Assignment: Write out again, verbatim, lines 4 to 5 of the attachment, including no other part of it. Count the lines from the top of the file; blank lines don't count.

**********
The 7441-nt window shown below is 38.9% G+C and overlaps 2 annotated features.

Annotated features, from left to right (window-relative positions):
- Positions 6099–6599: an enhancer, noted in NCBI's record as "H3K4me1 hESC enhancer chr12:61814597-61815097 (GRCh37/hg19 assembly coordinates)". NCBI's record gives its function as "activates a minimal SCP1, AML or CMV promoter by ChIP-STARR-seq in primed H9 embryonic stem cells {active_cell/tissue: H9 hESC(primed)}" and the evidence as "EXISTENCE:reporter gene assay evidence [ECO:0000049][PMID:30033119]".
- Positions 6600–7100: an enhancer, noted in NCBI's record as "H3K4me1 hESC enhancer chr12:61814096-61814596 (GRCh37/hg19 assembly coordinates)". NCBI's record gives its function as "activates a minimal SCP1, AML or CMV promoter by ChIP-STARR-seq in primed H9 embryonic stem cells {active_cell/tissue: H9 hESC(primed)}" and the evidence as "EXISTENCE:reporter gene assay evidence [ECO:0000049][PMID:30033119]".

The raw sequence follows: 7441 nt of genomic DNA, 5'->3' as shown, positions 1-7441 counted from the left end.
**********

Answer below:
- Positions 6600–7100: an enhancer, noted in NCBI's record as "H3K4me1 hESC enhancer chr12:61814096-61814596 (GRCh37/hg19 assembly coordinates)". NCBI's record gives its function as "activates a minimal SCP1, AML or CMV promoter by ChIP-STARR-seq in primed H9 embryonic stem cells {active_cell/tissue: H9 hESC(primed)}" and the evidence as "EXISTENCE:reporter gene assay evidence [ECO:0000049][PMID:30033119]".

The raw sequence follows: 7441 nt of genomic DNA, 5'->3' as shown, positions 1-7441 counted from the left end.